Many studies have focused on the unique ability of “lower” vertebrates such as fish and amphibians to regenerate a substantial fraction of the neural retina, but little is known about the response to retinal damage in squamates, which are more closely related to mammals. To assess whether retinal neurons could be selectively destroyed and regenerated in the bearded dragon model, we used N-methyl-D-aspartate (NMDA)-mediated retinal damage, one of the most commonly used retinal degeneration models in animals (Niwa et al., 2016). Furthermore, although NMDA-induced retinal excitotoxicity has not yet been explored in squamates, this treatment has a well-established procedure (see, e.g., Fischer et al., 1998) and studies in all other tested vertebrate groups have shown that intravitreal injection of NMDA leads to the selective ablation of bipolar and amacrine cells of inner INL (iINL) and GCL retinal layers (Fischer et al., 1998; Powell et al., 2016), thus allowing direct comparison of the regeneration processes among various vertebrate species. Therefore, we initially examined the location and extent of retinal damage induced by similar intraocular injection of NMDA, by comparing apoptotic DNA fragmentation patterns and histological changes of retinal tissues sampled at different days post-injection (dpi). In control eyes treated with saline solution, little to no apoptotic cells were detected in the whole-retina at any time following injection, and all retinal layers were morphologically indistinguishable from untreated eyes, indicating that the mechanical damage following injection procedure does not trigger severe retinal injury (Figure 1A). In contrast, eyes treated with NMDA show widespread apoptosis in the central retina starting from 3 dpi. In particular, a high proportion of amacrine cells from GCL and iINL are sensitive to NMDA, as revealed by the decrease of both cell density and immunohistochemical (IHC) detection of amacrine cell marker such as neuronal-specific RNA-binding proteins HuC/D (Fausett and Goldman, 2006; Rueda et al., 2019) in these two layers (Figure 1B). Importantly, although different levels of NMDA resulted in similar location of apoptotic cells in bearded dragon, we found that damage elicited by a relatively large dose (2 μmol) was more efficient and consistent across the whole-retina (Figures 1A,B and Supplementary Figures S1B,C) while keeping the overall retinal architecture intact, so this amount was used in subsequent experiments. This is reminiscent of reports in chicken showing that the same NMDA dose is required to induce major, specific retinal damage and response (Fischer and Reh, 2001). In our bearded dragon model, the number of apoptotic cells is maximal between 3 and 6 dpi in both GCL and iINL layers, as revealed by detection of DNA fragmentation, before significantly decreasing at later time points until 24 dpi (Figures 1A,C). In line with this ongoing apoptotic process, our data further indicate significant changes in the thickness of some retinal layers over the course of NMDA treatment (Figures 1A,D). Dramatic changes especially occur in the IPL, which shows first a large increase in thickness at 3 and 6 dpi followed by a large, progressive thinning eventually reaching a significantly hypotrophied state at 18 and 24 dpi (Figures 1A,D). In addition to the IPL, the thickness of the iINL is significantly affected in NMDA-treated retinas over the course of the treatment (Figure 1D). Amacrine cells are well-known to be the major iINL cell type in vertebrate retinas, so the observed reduced thickness of this layer is coherent with a loss of amacrine cells induced by NMDA treatment (Figure 1B). Interestingly, however, no significant differences were observed in the thickness of the GCL, which only contains some displaced amacrine cells among other cell types. Altogether, these results indicate that intravitreal injection of NMDA in bearded dragons specifically affects GCL and iINL regions of central retina, with apoptotic and morphological changes being comparable to descriptions in other vertebrates. However, when compared to equivalent NMDA-mediated neurotoxicity in chicken or fish (Fischer et al., 1998; Powell et al., 2016), both increased apoptosis and changes in retinal layer thickness appear several days later post-treatment and last for a longer period, suggesting that the overall response is prolonged in our lizard model.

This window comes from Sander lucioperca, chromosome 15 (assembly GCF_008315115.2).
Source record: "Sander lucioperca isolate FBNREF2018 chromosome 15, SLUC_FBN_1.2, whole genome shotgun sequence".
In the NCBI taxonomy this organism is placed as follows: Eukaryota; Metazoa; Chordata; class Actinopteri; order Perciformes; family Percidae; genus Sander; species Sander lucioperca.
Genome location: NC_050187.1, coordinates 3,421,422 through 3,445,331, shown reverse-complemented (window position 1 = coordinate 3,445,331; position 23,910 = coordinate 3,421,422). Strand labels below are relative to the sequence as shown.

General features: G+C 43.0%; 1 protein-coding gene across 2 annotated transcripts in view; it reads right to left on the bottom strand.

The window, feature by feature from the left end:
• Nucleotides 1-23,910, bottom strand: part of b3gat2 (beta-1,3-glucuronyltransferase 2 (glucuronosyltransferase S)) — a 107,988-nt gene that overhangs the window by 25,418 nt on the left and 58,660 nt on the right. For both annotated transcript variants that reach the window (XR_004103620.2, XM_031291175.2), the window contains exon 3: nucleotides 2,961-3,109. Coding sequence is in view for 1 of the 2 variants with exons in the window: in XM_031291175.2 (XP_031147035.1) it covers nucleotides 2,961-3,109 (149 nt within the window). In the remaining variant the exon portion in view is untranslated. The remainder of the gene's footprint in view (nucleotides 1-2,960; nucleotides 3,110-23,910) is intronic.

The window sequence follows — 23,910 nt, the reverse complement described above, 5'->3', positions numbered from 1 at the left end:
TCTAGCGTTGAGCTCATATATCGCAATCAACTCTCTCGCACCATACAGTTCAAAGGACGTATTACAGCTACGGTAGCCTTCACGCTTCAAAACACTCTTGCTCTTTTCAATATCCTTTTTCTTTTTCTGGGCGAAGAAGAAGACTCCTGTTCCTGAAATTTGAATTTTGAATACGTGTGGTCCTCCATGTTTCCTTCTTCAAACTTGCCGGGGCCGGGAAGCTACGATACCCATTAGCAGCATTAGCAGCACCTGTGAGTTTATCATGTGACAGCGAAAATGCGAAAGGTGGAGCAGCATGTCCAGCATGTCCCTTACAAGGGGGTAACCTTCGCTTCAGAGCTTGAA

Figure 1. NMDA-induced damage in the bearded dragon central retina. (A) TUNEL apoptotic assay (red staining) in the central retina of untreated, saline-treated (saline), or NMDA-treated (NMDA) eyes at 3, 6, 9, 14, 18, and 24 days post-injection (dpi). Because of the constant, low number of apoptotic cells detected in both untreated and saline-treated retinas at all time points, only controls at 3 dpi are shown later in the manuscript. Cell nuclei are counterstained with DAPI (blue). The different retinal layers are indicated (ONL, outer nuclear layer; OPL, outer plexiform layer; INL, inner nuclear layer; oINL, outer INL; iINL, inner INL; IPL, inner plexiform layer; GCL, ganglion cell layer), and the dashed white line outlines the transition between oINL and iINL layers. Scale bar, 100 μm. (B) HuC/D immunohistochemistry (IHC, green staining) combined with TUNEL apoptotic assay (red staining) showing the distribution of apoptotic cells in iINL and GCL layers at 3 dpi (saline) or 6 and 18 dpi (NMDA). Scale bar, 100 μm. (C,D) Quantification of the number of apoptotic cells per surface area identified by TUNEL apoptotic assay (C) or thickness measurement (D) in all indicated morphologically distinct retinal layers (see fill pattern code in top right corners) from saline-treated (saline) or NMDA-treated (NMDA) eyes at 3, 6, 14, 18, and 24 dpi. For clarity of the graphs, only highly significant values based on Student’s t-test for both the whole-retina (top asterisks) and individual layers (asterisks between columns) are indicated (**p-value <0.01; ***p-value <0.001).